In a technical field like videography, transferable skills may not be enough. Luckily, you can easily make your own resume experience by approaching business owners you know and asking if you can make them a promotional video for your portfolio. These opportunities are a quick way to build a videographer resume with limited experience.
Include the relevant key skills that make you a great videographer
When asked to list your “videographer skills” names of editing software or camera techniques may instantly jump to mind. While these “ hard skills” are essential to showcase on your videographer resume, they aren’t the only types of skills you should consider. Companies are increasingly focused on soft skills—traits that make you a good team player and more suitable for the role than other candidates with the same technical skills.
While your skills section might seem like a simple, bullet-pointed list, it is actually one of the most vital sections on your resume. That’s because not only does it let the hiring manager judge your abilities at a glance, it also signals to the ATS or Applicant Tracking System that you’re qualified for the role. These resume-scanning algorithms are programmed into virtually every online application portal in use today. Unless you’re emailing your resume directly to a hiring manager, you can be sure that your resume will be checked by an ATS which will make the initial decision on whether you are a good fit for the job.
While the skills section is important, it’s hardly the only place to add skills on your videographer resume. Demonstrate your biggest strengths elsewhere on your resume including the summary and employment history sections. Enhance the credibility of these skills by providing specific examples and achievements. Here are a few examples:
- Project management. Add work history bullet points that describe your ability to manage video projects from A-Z.
- Equipment knowledge. Describe what gear and software you use in your professional summary.
- Time management. Describe how you met tight deadlines in specific roles.
Detail your education & relevant videographer certifications
While videography is a skill that doesn’t require a college degree, the education section remains a staple of any complete resume. Make sure to list your education from most recent to oldest, as you did with your work experience. Start by adding the degree name (or high school diploma), school name, dates attended, and location. If you are a recent grad, you may choose to include one or two bullet points with academic achievements like organizations, leadership roles, or coursework—just make sure it’s relevant to videography.
No matter where you are in your videography career, the education section is the best place to add memberships, organizations, clubs, or certifications to your resume. Check out our adaptable education resume sample below.
Bachelor of Arts in Digital Media Production, University of Southern California, Los Angeles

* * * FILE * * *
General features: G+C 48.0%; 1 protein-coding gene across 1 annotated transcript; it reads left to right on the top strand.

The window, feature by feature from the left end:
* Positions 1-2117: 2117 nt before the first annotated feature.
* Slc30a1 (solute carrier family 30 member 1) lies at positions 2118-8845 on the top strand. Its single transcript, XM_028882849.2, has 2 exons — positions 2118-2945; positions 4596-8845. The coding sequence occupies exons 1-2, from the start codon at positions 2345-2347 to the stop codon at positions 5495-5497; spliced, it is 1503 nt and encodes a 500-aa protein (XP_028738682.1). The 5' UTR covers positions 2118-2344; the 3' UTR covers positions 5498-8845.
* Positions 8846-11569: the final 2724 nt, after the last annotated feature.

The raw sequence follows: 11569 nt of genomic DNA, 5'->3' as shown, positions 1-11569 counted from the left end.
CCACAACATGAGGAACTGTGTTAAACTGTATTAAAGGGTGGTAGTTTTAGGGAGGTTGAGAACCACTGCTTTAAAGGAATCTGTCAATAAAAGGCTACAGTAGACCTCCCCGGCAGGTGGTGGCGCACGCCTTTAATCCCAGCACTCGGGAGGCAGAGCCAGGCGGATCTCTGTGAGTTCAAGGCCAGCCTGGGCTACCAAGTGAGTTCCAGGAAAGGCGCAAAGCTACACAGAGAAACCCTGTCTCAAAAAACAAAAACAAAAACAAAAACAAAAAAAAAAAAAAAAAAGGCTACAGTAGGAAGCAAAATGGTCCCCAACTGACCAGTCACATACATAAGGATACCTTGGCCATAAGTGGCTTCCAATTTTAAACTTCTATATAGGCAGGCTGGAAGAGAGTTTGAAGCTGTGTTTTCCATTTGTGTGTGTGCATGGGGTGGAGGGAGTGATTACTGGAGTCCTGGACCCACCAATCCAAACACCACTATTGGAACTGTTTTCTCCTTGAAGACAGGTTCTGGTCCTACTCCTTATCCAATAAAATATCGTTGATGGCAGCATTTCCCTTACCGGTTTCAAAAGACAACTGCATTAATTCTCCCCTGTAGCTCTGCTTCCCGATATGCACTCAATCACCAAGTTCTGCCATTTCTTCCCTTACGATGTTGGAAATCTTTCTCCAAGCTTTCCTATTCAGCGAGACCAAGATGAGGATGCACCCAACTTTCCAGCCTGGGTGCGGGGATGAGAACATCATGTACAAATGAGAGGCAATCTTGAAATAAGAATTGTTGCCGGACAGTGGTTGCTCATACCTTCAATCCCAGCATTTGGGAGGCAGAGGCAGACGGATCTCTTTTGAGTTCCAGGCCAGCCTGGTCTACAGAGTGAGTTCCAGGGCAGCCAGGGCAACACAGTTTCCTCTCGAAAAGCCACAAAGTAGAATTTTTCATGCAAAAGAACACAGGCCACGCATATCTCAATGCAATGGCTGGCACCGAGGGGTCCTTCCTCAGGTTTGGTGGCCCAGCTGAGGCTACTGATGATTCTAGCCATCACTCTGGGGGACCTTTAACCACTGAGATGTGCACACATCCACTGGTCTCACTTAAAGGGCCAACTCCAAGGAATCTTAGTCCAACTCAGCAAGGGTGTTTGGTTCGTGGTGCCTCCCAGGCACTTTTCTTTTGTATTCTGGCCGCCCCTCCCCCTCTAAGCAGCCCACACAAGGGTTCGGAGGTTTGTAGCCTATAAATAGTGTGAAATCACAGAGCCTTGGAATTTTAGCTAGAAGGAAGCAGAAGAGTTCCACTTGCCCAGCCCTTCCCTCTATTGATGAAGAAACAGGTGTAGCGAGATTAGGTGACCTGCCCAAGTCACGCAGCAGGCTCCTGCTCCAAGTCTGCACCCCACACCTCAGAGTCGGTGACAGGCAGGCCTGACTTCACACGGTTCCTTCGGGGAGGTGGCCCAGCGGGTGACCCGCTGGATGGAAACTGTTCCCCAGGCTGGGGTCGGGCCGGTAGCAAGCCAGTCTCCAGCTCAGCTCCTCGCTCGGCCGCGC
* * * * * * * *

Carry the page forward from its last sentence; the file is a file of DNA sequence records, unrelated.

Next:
September 2012 - January 2015
Choosing the right layout and design for a videographer
As a videographer, you know the importance of strong visuals to captivate an audience. The same principle applies to the layout and design of your resume. There’s no one right layout for a videographer. In that sense, you have a bit more freedom in terms of your design choices than other professionals. You should consider the job you are applying for. A staff videographer at an entertainment magazine can opt for a bolder header than a wedding videographer who should stick with neutrals and elegant text.
No matter your situation, there are a few guiding principles that can apply to any videographer resume. First, keep a balance of white space to text so that the resume is easy to read at a glance. Make sure your name appears in a larger font size and your contact information is prominently displayed in your header. While videographers can choose bolder accent colors than other professionals, we recommend sticking to just one color and using bold or italic font for emphasis elsewhere on your resume. A professionally designed resume template makes it easy to test out different styles.
Videographer job market and outlook
What kind of salary can you expect as a videographer?
It’s hard to pinpoint an exact salary for a videographer since pay can vary widely based on your skills, experience, and location. By taking a look at more specific job titles, we see that pay for video professionals can be quite good. Film producers, for example, can earn an average salary of $61,000 make while motion graphics artists can make between $50,000 to $89,000.
Key takeaways for your videographer resume
- Your videography resume works in tandem with your portfolio to paint a picture of your skills and strengths.
- Think of your resume summary as your demo reel—the place to capture the employer’s attention and encourage them to get to know you better.
- Your education section is a great place to add organizations, memberships, and training as you progress in your career.
- Don’t overlook your resume layout. Our adaptable videographer grad resume sample can help you get started.